Learning about unconditional love from a most unexpected passerby
It was a warmish spring day, hinting of summer just round the bend. The sun lit the afternoon sky gently. The scent of mimosa drifted through the neighborhood park.
The breezes were welcoming both Kris and me. I had brought my precious, wobbly doggie companion to one of our favorite nearby places to stroll: a park with a large duck and goose pond. This was our first such outing in more than two months, and I was nervous about it. Since her partial stroke, “Kris’l” was considerably weaker than before. Her weak hind end, hip dysplasia and arthritic right back leg were slowing her down considerably. She would be defenseless under surprise attack. The thought of some other dog running unattended, loosed on us , even in play, was threatening.
More threatening though, was the thought of losing our shared joy of outings together. So I’d brought my best friend, aging bones and all to the park that seemed safest to try out.
We moseyed around the water, Kristol stumbling about, but happy to be sniffing trees for squirrels and meandering amidst the “duckies” and “goosets.” I had an incurable habit of speaking baby-talk to her. Paws became “footsets” or even “pootsets.” An occasional sparrow brought “widdo birdie, Honey,” purrs of “Ristol-la-la-la” following as we went.
Kristol was an innocent, fearing nothing: I was cautious, hugely protective, watching for trouble everywhere. Thus we made our tentative way along the perimeter of the park.
`The weather was lovely, I had to confess. I sighed with relief as a swift breeze came up unannounced, momentarily carrying me and my attention away from the park, the birds, and my ward.
An unearthly sound called me back from momentary reverie. There, about twenty yards from Kristol was a boy, perhaps about ten or eleven years old. He had espied my big, furry “doggus,” and his eyes were newly glued on her. Another excited yell came from him as he began to make his way towards Kris, who heard nothing, her stroke having made her nearly deaf.
Rattled momentarily, I reconsidered: maybe he was OK, wouldn’t really be a problem. I didn’t want to be overly protective, or should I say, any more overprotective than I already was being. But how to know for sure?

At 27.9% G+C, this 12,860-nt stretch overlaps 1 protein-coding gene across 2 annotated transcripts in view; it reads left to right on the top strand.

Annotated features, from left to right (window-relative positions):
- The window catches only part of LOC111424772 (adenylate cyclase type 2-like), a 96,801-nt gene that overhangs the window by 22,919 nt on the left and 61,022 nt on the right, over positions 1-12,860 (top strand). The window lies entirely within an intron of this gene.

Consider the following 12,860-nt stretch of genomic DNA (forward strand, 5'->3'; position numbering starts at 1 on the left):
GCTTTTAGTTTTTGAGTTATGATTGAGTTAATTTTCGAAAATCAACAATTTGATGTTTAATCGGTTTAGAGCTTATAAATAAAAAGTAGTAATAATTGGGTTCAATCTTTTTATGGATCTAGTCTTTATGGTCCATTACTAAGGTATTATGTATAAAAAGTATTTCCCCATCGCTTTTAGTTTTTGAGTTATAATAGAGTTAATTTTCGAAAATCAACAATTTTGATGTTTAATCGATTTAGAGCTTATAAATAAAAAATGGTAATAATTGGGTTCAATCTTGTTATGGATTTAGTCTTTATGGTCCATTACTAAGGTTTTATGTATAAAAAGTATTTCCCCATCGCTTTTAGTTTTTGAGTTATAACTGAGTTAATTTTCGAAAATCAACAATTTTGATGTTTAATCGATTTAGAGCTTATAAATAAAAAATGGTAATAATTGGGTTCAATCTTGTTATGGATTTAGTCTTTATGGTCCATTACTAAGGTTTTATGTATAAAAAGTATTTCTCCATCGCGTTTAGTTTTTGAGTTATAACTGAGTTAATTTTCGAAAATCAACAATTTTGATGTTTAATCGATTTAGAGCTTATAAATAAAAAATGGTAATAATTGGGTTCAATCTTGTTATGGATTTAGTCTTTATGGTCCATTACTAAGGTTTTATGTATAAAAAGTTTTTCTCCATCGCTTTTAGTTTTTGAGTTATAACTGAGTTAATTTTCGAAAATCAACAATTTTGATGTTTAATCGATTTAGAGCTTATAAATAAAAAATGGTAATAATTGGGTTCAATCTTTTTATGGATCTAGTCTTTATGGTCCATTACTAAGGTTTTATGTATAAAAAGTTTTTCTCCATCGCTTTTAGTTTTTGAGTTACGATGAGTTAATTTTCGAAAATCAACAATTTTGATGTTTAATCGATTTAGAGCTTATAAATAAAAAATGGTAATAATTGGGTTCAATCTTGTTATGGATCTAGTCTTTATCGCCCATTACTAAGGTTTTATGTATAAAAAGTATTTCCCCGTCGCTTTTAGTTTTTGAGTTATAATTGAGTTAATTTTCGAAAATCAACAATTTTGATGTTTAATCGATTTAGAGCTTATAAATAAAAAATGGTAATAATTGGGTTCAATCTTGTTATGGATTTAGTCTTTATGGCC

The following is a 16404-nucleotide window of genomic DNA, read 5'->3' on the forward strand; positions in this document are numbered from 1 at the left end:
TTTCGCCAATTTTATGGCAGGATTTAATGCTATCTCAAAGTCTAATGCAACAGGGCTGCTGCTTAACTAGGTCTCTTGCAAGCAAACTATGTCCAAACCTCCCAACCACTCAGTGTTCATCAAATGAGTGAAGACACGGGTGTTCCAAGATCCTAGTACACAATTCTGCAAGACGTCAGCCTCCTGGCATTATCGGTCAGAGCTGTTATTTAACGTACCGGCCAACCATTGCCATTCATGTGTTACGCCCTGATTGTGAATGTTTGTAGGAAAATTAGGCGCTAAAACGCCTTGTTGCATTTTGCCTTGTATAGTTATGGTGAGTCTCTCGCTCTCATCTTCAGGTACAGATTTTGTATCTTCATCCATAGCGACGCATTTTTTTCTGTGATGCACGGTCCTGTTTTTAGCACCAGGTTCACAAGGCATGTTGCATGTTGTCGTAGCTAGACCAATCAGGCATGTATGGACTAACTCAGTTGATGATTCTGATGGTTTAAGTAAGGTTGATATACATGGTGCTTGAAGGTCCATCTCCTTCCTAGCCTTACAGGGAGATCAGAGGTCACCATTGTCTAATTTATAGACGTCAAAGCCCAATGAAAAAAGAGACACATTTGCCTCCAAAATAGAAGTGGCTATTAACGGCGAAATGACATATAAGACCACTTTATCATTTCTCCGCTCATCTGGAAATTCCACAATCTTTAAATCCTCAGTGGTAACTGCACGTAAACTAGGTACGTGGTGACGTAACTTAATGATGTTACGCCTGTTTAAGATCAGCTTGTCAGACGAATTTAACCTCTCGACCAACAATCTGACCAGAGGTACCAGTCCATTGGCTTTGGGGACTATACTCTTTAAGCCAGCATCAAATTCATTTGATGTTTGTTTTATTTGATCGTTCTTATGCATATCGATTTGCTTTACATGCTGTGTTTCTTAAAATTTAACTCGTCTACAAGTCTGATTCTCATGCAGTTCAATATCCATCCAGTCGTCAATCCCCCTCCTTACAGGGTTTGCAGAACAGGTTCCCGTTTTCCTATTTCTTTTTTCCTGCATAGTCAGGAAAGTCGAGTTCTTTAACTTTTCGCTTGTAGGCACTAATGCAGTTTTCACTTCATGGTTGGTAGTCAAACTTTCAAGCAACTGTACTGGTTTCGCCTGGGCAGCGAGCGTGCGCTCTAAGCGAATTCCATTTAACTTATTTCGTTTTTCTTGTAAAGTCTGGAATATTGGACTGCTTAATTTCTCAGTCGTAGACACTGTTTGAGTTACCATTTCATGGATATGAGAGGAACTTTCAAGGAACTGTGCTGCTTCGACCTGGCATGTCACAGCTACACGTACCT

My instincts were on alert. Running away wouldn’t be an option. Nor could I pick her up and carry her away from the kid back to my car if things got out of hand. I began to freeze into place, as the boy came closer. Something was weird about him. He was walking funny, not normal, kind of swaggering a little. I could see his eyes, locked in on Kristol, arms outreached towards his target.
I held my breath, as he reached us, long thin arms eager to make contact with my stiff old buddy. Dammit. The kid was drooling, too.
My instinct to breathe won over the next instant. I took in a deep breath and consciously stationed myself, hovering over Kristol, preparing to do whatever was needed to protect her from this strange, afflicted child as he positioned himself with glee over Kristol, slowly lowering delicate arms down towards her bowed spine. The boy had black hair and sensitive, long fingers. I held my breath again, fascinated in spite of myself.
I was totally unprepared for what happened next. With utmost care and uncanny precision, the boy laid hands on my animal, drooling as he began to lower his mouth towards her back, her weakness. Ohmygod: was he going to bite her?? Dammit. He was drooling all over her beautiful fur. Kris was tolerating the touch, with her own kind of allowingness she often extended to the children who took delight in her. Trusting. Totally trusting.
I couldn’t move. As if hypnotized, I watched as the boy planted the sweetest kiss I ever saw onto the spine of my creature. Two more times, lowering his mouth, kissing her along her spine!
I myself was in the habit of kissing her along her spine, an act of utter devotion and pure, unadulterated adoration. And now, here was a child, an abnormal, strange, unspeaking, slobbering child teaching me about unconditional love, unconditioned communion, unquestioning connection, and innate power to heal. I was hugely humbled.
Uninvited tears streamed down my face as I witnessed and silently thanked my mentor, this child of god, only in the next instant to wipe them away embarrassedly as a dark-haired Latina woman approached. The child’s mother spoke no English, and offered no words. Together we watched the ritual for another minute or so, until I became aware than Kristol was tiring from standing there.
Attached to the animal, the boy protested as Kristol struggled to walk away. I gestured to the woman, and understanding, she gathered the boy up in her arms, and onto her back, piggyback style. The boy was bereft, hollering his frustration. I felt guilty on two counts: once for him, and once for my sweet companion. Their needs no longer seemed to coincide.
As we walked away, back to our car, away from the mother and her olive skinned, deep dark-eyed son, my tears returned. A suspended moment in time, a teaching for my life. A kiss I would never forget.